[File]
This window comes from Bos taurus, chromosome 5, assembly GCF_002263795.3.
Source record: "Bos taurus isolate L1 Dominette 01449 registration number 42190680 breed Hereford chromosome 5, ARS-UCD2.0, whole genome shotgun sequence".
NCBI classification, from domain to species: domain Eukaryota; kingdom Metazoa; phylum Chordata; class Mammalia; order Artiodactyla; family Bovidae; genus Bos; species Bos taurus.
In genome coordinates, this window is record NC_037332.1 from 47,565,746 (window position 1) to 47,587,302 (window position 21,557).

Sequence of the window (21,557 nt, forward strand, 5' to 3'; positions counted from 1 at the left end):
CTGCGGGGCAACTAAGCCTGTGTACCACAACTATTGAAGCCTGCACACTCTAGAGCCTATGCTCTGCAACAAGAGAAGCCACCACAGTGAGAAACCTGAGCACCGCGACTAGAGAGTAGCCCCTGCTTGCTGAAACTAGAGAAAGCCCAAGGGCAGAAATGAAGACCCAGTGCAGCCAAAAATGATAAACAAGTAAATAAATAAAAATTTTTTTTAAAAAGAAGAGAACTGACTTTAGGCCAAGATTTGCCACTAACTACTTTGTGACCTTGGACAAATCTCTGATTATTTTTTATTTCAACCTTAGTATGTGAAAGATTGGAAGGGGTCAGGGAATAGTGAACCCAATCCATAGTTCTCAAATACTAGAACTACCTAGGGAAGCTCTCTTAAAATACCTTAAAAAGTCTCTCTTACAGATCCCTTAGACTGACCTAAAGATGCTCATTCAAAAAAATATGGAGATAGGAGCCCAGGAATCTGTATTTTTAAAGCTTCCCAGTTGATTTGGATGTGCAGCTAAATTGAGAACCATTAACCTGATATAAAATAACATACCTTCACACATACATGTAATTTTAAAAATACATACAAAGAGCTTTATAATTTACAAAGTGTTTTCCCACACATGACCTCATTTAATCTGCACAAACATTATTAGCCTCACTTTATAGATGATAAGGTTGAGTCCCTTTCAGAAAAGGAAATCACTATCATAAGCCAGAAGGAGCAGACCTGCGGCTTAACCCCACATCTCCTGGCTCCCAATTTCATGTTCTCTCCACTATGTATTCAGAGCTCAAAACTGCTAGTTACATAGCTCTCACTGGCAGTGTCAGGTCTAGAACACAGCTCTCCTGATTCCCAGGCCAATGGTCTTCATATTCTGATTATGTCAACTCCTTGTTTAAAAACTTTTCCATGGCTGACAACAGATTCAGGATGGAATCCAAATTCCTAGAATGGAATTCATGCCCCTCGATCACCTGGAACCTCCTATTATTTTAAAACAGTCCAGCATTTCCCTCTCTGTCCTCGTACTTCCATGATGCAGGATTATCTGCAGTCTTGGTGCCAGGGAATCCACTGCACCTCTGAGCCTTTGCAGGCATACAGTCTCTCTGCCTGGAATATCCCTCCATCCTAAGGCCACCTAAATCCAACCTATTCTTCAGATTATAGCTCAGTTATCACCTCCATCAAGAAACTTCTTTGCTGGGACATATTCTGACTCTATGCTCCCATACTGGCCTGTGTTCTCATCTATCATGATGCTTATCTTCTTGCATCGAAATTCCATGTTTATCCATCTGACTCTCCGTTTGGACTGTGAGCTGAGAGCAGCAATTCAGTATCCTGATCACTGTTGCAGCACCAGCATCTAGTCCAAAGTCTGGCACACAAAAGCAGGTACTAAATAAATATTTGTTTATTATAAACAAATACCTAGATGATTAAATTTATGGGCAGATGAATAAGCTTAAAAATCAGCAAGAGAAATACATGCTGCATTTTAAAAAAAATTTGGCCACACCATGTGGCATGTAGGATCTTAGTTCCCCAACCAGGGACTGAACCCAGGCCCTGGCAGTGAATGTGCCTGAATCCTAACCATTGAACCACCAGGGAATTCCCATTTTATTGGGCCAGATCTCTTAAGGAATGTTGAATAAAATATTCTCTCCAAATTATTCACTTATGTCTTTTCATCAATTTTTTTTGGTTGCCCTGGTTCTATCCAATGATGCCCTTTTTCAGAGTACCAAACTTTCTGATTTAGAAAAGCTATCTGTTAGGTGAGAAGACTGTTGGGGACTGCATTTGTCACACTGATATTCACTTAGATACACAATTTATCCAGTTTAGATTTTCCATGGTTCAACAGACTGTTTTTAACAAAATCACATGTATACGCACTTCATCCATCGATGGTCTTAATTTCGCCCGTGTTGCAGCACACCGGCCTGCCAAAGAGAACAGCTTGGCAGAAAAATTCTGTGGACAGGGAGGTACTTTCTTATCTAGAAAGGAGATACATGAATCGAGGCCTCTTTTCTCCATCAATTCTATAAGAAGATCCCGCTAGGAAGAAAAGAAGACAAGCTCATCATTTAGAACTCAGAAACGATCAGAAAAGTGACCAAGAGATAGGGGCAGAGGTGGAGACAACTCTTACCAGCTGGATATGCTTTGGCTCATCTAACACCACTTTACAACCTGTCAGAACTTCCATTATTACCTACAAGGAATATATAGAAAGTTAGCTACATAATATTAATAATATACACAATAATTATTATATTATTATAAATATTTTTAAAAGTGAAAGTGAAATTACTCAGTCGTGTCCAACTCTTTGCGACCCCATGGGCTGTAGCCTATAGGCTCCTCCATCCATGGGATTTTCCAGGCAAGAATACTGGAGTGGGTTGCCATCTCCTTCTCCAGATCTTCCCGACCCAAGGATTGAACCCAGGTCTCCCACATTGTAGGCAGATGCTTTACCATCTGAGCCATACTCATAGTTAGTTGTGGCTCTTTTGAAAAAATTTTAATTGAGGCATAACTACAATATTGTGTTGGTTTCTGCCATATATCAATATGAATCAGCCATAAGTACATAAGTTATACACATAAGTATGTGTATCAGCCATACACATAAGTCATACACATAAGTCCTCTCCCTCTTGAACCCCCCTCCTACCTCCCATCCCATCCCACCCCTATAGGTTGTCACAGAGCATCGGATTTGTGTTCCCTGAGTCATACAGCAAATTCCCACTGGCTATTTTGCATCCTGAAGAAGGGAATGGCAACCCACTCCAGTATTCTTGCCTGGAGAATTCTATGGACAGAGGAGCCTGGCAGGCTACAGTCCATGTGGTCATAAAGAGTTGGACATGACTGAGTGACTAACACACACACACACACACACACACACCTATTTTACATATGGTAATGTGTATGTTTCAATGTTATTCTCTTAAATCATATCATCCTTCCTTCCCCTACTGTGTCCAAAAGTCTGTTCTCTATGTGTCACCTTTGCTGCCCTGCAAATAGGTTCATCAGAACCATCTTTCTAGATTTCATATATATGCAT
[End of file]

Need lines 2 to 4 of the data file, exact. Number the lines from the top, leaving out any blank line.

Source record: "Bos taurus isolate L1 Dominette 01449 registration number 42190680 breed Hereford chromosome 5, ARS-UCD2.0, whole genome shotgun sequence".
NCBI classification, from domain to species: domain Eukaryota; kingdom Metazoa; phylum Chordata; class Mammalia; order Artiodactyla; family Bovidae; genus Bos; species Bos taurus.
In genome coordinates, this window is record NC_037332.1 from 47,565,746 (window position 1) to 47,587,302 (window position 21,557).